August is national “Make A Will Month”. This is the perfect time to take a moment and review where your assets will be going after you are gone.
No one likes to think of the end of life but without a solid plan, our loved ones can suffer the consequences.
It may be easy to make a will; however, there are serious pitfalls if you attempt to do it yourself or use a cookie-cutter software product.
Unfortunately, by the time anyone realizes the mistake, it is usually too late for you to make the correction.
An experienced estate planning attorney can help you work through different scenarios and write a plan that will cover your wishes and reduce the suffering of your loved ones.
Related Post : What To Include In A Will – A Simple Checklist
Nearly 75 percent of people do not have a will. The reasons vary from thinking they are too young to that they don’t have enough money for it to matter.
The truth is, you are never too young to get your affairs in order with a will, and even a more substantial Estate Plan, that will cover your bases financially and medically, in case an emergency happens.
Yet it is extremely important to make sure there is a legal document that says to whom your belongings and assets will go – if this is not clear, it can lead to family conflicts and court action that can break relationships apart. So do yourself and your loved ones a favor this month and make a will! It’s easy and it will ensure that everything you own will go to the people and places you want them to.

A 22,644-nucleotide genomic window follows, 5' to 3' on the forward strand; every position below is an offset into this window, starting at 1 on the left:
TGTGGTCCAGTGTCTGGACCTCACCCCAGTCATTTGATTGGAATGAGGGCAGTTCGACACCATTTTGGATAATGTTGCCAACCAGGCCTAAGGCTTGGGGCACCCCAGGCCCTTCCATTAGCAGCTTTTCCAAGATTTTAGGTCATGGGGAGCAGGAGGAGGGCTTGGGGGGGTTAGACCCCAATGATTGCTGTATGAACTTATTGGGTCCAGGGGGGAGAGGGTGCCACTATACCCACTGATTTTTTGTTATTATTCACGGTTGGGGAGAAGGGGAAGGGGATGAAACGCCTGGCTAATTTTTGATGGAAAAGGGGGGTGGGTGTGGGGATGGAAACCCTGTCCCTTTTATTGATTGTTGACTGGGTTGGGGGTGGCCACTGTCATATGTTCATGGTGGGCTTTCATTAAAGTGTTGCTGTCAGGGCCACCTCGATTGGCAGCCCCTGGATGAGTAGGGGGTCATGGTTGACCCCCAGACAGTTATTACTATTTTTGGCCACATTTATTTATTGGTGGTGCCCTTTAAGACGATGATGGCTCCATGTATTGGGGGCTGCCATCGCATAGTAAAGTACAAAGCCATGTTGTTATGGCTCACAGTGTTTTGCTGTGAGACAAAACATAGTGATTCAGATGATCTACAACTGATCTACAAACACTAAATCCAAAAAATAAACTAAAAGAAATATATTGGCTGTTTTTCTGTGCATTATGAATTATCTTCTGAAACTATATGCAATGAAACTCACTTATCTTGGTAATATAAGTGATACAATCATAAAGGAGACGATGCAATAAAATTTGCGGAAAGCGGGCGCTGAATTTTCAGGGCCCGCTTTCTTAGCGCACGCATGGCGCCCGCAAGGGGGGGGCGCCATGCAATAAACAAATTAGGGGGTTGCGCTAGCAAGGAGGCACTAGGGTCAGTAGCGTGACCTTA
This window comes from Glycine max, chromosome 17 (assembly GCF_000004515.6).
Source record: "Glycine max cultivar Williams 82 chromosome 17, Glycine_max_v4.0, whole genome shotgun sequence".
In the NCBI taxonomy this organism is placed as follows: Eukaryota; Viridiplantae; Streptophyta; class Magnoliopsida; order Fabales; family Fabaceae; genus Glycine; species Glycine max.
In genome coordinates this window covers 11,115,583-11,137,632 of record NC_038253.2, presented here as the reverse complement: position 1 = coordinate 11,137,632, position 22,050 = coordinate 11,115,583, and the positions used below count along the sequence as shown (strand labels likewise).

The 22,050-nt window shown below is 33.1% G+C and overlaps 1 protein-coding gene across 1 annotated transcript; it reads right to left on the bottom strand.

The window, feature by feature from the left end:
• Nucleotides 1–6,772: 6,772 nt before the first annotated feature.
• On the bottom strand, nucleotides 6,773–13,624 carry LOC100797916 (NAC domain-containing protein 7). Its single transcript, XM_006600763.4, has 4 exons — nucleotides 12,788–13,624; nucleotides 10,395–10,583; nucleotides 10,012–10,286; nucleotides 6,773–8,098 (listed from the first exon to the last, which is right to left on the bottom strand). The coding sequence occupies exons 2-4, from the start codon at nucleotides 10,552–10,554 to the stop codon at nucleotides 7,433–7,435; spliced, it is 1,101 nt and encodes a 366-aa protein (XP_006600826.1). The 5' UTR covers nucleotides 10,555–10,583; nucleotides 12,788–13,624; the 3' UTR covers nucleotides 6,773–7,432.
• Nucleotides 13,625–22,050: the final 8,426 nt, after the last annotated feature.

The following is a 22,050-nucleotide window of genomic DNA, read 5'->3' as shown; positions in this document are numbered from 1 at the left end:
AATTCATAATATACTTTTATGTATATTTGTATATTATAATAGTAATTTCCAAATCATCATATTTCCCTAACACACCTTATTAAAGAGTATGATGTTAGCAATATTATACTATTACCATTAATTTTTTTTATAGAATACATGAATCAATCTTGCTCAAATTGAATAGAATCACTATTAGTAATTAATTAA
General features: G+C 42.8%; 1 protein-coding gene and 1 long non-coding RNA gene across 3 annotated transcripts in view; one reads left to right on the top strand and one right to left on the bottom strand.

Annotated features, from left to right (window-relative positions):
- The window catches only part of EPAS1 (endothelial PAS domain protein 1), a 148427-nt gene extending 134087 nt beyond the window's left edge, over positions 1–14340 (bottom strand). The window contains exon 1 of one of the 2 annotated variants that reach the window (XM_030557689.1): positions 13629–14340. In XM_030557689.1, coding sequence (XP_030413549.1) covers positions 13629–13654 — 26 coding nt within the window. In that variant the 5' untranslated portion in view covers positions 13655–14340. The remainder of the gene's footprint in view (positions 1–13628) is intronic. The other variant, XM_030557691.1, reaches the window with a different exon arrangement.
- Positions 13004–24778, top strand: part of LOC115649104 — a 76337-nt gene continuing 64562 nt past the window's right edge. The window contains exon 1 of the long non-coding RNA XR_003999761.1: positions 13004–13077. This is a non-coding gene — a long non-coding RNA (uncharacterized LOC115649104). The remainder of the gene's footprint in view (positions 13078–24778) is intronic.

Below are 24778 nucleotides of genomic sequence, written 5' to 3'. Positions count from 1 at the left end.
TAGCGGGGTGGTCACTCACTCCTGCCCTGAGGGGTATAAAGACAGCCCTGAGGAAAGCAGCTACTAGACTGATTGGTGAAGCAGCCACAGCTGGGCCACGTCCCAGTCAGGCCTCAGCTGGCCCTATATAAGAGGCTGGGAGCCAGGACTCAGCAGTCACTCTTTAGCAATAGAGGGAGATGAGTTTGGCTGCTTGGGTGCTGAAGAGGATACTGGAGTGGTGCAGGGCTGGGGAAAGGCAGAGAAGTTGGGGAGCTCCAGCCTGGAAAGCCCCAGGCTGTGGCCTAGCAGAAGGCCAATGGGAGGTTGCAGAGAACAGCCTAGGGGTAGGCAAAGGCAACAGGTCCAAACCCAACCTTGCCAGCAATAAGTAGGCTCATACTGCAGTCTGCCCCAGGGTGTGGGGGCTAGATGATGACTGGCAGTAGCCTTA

If you haven’t started your estate planning journey yet, we’d be happy to help you navigate through your personal affairs and put together the best estate plan for you.
Give us a call at 860-669-1222 or use our contact form, and we will get back to you to schedule a consultation.
Joan Reed Wilson Esq. – Managing Partner
Practices in the areas of estate planning, elder law, Medicaid planning, conservatorships, probate and trust administration, and real estate. Admitted to practice in the States of Connecticut and California, she is the Vice President of the CT Chapter of the National Academy of Elder Law Attorneys (NAELA), an active member of the Elder Law Section of the Connecticut Bar Association, accredited with the PLAN of CT for Pooled Trusts, with the Veteran’s Administration to assist clients with obtaining Aid & Attendance benefits for long-term care needs and with the Agency on Aging’s CareLink Network.